April 15, 2019
Rep Chrissy Houlahan
We founded the For Country Caucus because we as veterans believe we can work together to heal this country. For us, country comes before politics. Happy to speak with Rep. Jimmy Panetta, Congressman Don Bacon, and Representative Michael Waltz about our caucus and the work ahead.
April 15, 2019
Houlahan promotes VA health care for women
U.S. Rep. Chrissy Houlahan, a Chester County Democrat, and 33 other members of Congress (28 fellow Democrats and five Republicans) signed a letter sent last week to the secretaries of the Army and Navy requesting that the two branches pursue full participation in the Department of Veterans Affairs’ Women’s Health Transition Assistance, a pilot program that is currently fully implemented by the Air Force; Houlahan is an Air Force veteran. The mission of the program is to inform women transitioning out of active duty service about the VA’s services, including gender-specific care available.
Female veterans face different health-related challenges, including depression, chronic pain and obesity, compared to their male counterparts, the letter said.
The age-adjusted suicide rate for female veterans is nearly two times higher than the rate for civilian women according to the VA, yet for women using Veterans Health Administration services, there is no statistical difference with civilian women.
“With this in mind, it is especially alarming that women veterans do not connect with VA services until an average of 2.7 years after separating from the military,” the letter said.
The program is in its pilot phase. Of the nearly 300 women who have participated, 99 percent would recommend the course to others and 80 percent have agreed to post-course follow-up. Post-course survey data indicate a 56 percent improvement in awareness among participants of women’s health services at the VHA. Further, there was an increase of 13.1 percent in intent to enroll in the VA, an increase of 15.6 percent in intent to use VA health care services, and an increase of 19.3 percent in intent to use VA suicide prevention services, if needed.
“As a veteran, I understand the unique challenges our servicewomen face when they are transitioning to civilian life after serving our country,” Houlahan said. Source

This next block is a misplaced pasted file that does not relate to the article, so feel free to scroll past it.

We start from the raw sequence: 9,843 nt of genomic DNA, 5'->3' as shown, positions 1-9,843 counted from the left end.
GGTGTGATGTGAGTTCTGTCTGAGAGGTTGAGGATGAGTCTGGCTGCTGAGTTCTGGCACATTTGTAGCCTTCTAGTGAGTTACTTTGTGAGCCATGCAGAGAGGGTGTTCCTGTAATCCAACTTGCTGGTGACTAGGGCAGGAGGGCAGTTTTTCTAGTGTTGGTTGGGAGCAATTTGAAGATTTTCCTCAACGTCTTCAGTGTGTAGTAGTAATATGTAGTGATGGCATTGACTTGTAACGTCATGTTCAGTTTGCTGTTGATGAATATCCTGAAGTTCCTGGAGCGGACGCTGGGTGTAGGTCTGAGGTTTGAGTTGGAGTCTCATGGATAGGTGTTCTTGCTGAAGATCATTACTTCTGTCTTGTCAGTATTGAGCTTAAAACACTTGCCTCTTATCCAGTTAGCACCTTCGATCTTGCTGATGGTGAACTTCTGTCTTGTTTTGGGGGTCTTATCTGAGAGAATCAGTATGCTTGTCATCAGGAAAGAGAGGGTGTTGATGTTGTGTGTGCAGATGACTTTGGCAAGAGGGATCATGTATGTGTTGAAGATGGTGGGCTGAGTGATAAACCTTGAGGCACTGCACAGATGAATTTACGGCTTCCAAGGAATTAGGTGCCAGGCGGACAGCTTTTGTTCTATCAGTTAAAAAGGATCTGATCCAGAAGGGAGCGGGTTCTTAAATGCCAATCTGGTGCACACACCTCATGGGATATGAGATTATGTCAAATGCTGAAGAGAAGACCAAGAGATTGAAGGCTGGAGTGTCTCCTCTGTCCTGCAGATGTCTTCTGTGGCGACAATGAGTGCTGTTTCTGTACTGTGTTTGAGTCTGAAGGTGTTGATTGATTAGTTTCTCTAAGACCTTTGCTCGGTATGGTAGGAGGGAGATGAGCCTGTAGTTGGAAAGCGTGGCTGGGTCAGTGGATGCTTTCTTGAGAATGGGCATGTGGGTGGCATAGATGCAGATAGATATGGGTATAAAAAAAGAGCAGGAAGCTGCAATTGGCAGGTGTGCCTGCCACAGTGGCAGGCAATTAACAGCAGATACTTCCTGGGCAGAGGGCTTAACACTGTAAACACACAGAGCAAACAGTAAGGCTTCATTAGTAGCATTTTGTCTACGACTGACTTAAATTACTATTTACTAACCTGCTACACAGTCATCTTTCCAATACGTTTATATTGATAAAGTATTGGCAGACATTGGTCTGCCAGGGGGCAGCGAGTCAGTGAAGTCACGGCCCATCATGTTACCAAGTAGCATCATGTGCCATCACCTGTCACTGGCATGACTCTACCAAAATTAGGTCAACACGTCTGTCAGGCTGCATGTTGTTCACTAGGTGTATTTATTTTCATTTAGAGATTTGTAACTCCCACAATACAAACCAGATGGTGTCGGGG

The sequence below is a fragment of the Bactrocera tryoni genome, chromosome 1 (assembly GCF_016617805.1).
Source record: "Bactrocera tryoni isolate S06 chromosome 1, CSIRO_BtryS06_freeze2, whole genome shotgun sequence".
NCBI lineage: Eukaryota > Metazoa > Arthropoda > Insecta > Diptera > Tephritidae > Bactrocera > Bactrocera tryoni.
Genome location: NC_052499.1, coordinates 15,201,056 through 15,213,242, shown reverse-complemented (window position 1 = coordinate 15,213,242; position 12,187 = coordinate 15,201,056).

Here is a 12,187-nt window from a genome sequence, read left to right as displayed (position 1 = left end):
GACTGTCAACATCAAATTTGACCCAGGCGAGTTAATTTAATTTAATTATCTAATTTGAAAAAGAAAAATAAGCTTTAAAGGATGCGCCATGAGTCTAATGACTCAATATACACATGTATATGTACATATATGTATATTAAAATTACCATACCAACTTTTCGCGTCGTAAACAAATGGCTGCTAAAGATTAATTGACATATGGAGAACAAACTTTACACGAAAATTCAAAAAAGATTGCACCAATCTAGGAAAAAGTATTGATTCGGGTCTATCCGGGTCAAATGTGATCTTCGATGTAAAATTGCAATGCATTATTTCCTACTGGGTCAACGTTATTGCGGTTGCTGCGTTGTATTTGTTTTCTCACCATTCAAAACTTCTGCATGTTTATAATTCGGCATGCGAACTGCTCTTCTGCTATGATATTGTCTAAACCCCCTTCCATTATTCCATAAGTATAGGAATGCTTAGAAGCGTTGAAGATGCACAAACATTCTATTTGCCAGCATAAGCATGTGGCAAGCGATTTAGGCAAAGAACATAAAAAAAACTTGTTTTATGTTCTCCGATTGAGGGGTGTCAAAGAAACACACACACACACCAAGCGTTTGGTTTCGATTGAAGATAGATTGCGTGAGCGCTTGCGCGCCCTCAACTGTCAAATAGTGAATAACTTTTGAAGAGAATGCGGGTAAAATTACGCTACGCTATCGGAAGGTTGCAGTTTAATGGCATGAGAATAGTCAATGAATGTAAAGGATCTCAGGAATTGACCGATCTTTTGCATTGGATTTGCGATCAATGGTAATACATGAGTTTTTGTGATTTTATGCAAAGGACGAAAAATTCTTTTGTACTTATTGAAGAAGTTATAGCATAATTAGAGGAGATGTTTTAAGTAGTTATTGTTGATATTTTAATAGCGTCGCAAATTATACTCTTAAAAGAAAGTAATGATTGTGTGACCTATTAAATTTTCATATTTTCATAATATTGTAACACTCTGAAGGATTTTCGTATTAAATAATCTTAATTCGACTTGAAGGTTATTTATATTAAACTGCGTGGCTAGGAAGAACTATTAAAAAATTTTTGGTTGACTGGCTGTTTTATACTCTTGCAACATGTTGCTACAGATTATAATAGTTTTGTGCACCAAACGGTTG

April 13, 2019
100 Days into the new Congress, we’re bringing change to Washington | Opinion
By Madeleine Dean, Chrissy Houlahan, Mary Gay Scanlon, and Susan Wild
Last November, Pennsylvanians from Philadelphia to Erie held a referendum on the type of government they want. With fairly drawn, constitutionally legitimate Congressional districts, voters ushered in a new, more diverse era of representation.
Only a year ago, our Commonwealth was represented solely by men. Today, we four women are proud to embody the change Pennsylvania wanted in Congress.
We know the voters of Southeastern Pennsylvania did not send us to Washington to join the partisan fray or perpetuate the status quo of putting special interests before people. Pennsylvanians voted for change, and we have both the honor and responsibility to serve the families and communities of this region first.
We will not forget the overwhelming demands for change in Congress, and in our country, that we heard while running. We came to Washington to restore ethics and civility to our government, protect access to quality, affordable healthcare, and take on tough fights, like reducing gun violence and combating climate change.
In our first 100 days, we have made progress in each of these areas, together.
One of our first challenges was passing H.R.1, an electoral reforms package meant to put the power of our democracy back in the hands of the people. Despite pushback from special interest groups, we passed this legislation, voting to limit the influence of dark money in our politics, make voting more accessible, and tighten government ethics standards.
Unfortunately, our first weeks in office were clouded by a senseless government shutdownand continued efforts to dismantle the healthcare that millions of Americans rely on – so our first votes were on bills to reopen the government and protect the Affordable Care Act from a Texas lawsuit.
Invalidating the Affordable Care Act would mean enormous harm to Southeastern Pennsylvanians who rely on the ACA for coverage – especially for those with pre-existing conditions.
Another issue near the top of our region and country’s priorities is curbing gun violence.
An average of 35,000 people die of gun violence each year, and in the last six years alone, firearms have claimed the lives of 3,930 people in our region. Students, families, and entire communities are at risk, and change is long overdue.
Together, we joined the Gun Violence Prevention Task Force, and for the first time in more than two decades, the House passed major gun safety legislation, requiring universal background checks and closing the Charleston loophole.
These last 100 days have been busy, and the next 100 will be no different. In the coming months, we will continue to stand up for our constitutional and democratic values, defend voting rights, and protect Americans from discrimination.
We will also continue to develop thoughtful, forward-looking legislation to address rising prescription drug costs, our national infrastructure, and climate change.
We are individuals – each of us with a unique set of core values – but we approach this work in a shared spirit of optimism and possibility.
In Congress, we seek to strengthen our civic institutions, amplify our constituents’ voices, and build a more decent, humane, caring society. That’s why our constituents sent us to Washington, and that’s what the best of our American tradition is about.